By William Westaway
Spring is coming to Richview, bringing with it a multitude of changes and events for our school. Starting in the coming weeks, our students will enjoy track and field, Ultimate Frisbee, soccer, and, of course, summatives. Completing the annual cycle, students will now begin to work on their final projects and studying for
their final exams. This year, however, the age-old system is being modified, causing a stir in the student populace.
Starting this year, a teacher may only assign either a summative project or a final exam. Whereas in years past students would usually end up with one of each from each of their classes to deal with, summatives and exams have become mutually exclusive. The only two courses exempt from this new protocol are French and English, which will continue to have both. This was done because it was believed that studying for an exam and doing a project was too much work for the students. While the science and math departments have decided to have only exams, most of the liberal art and business classes have opted for summatives.
The general reaction from the student body has been favorable. Summative season can be an extremely stressful time for students, as they wrestle with their time tables and attempt to deal with their workload. In theory, this new rule should cut that workload in half. However, some students have voiced their concern over an entire 30% of their final grade being based on a single assignment. Jamie Learmonth (Grade 11) voiced his opinion on the matter:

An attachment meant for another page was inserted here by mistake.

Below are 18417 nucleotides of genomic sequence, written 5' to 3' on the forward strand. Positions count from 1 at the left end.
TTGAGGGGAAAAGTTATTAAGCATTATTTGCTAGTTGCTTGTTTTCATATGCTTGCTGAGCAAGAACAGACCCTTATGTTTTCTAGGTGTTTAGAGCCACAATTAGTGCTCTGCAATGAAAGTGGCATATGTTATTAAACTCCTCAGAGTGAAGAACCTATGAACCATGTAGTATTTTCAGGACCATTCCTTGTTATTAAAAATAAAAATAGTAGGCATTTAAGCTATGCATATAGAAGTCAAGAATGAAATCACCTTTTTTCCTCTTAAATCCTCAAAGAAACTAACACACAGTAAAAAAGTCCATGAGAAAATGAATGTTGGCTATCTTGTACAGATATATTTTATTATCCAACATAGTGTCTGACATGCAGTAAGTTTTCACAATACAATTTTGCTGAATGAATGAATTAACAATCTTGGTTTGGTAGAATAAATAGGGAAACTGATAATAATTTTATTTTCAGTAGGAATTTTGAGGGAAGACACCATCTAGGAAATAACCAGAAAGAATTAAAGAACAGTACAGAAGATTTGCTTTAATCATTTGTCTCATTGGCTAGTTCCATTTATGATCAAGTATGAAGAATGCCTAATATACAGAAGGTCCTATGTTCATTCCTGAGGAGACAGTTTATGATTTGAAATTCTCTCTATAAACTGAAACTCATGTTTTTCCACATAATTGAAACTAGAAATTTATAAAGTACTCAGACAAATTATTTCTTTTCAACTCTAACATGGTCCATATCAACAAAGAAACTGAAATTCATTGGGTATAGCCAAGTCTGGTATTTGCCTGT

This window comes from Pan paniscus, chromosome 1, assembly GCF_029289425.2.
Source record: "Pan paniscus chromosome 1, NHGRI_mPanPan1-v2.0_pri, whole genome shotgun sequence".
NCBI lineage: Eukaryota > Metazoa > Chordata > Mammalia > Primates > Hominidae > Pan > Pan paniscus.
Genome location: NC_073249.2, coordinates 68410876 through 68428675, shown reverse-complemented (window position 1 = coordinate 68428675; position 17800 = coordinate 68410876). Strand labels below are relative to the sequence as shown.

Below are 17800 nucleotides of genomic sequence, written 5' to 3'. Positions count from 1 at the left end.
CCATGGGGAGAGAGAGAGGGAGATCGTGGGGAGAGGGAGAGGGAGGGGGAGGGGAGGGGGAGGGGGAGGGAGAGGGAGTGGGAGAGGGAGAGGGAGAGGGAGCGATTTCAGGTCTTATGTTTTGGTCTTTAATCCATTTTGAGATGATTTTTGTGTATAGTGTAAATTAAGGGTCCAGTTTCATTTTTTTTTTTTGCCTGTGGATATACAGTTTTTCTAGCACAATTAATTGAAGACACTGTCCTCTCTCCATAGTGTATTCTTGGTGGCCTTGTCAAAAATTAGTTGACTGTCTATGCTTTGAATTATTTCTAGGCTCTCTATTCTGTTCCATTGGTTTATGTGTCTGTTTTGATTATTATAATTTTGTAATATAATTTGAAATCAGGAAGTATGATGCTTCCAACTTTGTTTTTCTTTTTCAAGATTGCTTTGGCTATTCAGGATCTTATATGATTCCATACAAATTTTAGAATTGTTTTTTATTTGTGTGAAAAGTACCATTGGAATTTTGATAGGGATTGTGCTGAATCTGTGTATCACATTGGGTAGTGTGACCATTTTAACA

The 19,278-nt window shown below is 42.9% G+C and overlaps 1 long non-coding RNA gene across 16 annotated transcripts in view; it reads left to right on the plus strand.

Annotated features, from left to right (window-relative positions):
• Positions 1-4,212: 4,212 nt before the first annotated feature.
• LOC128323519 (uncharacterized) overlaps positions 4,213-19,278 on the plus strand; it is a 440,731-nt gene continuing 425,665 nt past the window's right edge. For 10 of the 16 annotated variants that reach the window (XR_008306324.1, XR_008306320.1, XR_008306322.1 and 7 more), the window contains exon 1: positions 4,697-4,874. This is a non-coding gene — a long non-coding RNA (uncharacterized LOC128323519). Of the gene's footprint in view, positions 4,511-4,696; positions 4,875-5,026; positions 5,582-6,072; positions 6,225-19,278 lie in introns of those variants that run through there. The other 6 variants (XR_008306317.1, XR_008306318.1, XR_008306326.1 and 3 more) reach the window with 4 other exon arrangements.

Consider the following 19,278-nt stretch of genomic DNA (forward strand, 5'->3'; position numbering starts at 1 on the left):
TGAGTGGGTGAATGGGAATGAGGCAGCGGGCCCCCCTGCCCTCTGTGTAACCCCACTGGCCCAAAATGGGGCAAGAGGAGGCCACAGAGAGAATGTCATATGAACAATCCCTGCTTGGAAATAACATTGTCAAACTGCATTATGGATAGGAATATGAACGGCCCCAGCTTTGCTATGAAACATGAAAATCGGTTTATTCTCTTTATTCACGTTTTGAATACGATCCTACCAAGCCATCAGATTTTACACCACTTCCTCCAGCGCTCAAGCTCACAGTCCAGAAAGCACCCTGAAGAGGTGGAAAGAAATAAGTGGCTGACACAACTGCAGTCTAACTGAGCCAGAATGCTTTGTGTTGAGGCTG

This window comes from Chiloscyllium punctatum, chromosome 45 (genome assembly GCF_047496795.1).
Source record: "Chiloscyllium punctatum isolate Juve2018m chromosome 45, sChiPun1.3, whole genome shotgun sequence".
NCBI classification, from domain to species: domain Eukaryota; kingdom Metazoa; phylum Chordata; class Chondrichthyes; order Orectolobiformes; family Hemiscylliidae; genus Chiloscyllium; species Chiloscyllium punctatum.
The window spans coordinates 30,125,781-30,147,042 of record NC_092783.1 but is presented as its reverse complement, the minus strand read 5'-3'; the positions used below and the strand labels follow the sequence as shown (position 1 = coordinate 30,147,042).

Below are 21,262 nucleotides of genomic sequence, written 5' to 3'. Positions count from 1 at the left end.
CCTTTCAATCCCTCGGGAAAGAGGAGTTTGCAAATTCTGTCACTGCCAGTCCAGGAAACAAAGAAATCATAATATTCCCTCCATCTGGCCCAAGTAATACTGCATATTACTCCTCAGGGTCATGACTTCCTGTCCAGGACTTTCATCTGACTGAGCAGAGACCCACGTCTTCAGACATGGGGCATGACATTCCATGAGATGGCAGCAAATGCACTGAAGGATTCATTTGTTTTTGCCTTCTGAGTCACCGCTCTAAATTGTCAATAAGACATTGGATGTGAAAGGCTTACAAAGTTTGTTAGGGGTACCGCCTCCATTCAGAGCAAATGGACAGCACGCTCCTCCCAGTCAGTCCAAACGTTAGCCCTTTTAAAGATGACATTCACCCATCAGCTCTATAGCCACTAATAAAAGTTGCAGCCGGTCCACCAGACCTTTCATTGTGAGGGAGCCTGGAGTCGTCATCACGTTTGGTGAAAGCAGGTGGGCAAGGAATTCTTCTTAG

“I would prefer an exam over a summative mainly because of the time required for each. A summative, if you want to do a good job could take 10 to 20 hours of work. An exam, though it seems more threatening because everything depends on how you perform on the spot in two hours, is better because at most you’ll do about 2 hours of studying. That means that you could save say eight hours of time if you wrote an exam as opposed to doing a big summative. That’s free time that I could be spending on something I enjoy.”
There was also concern voiced by some students about their ability to perform during exams. “I think at the end of the day it’ll be good, but… You have to be careful when you put all your eggs in one basket. Last year, the science summative saved me, and I’m not sure how I’ll do without it. I hate taking tests”, said
Bruno Cestau (Grade 11).
Although exams may still be two months away, they’re weighing heavily on Richview’s mind. Whether or not this change to the system will be fruitful or not will be known in the coming mo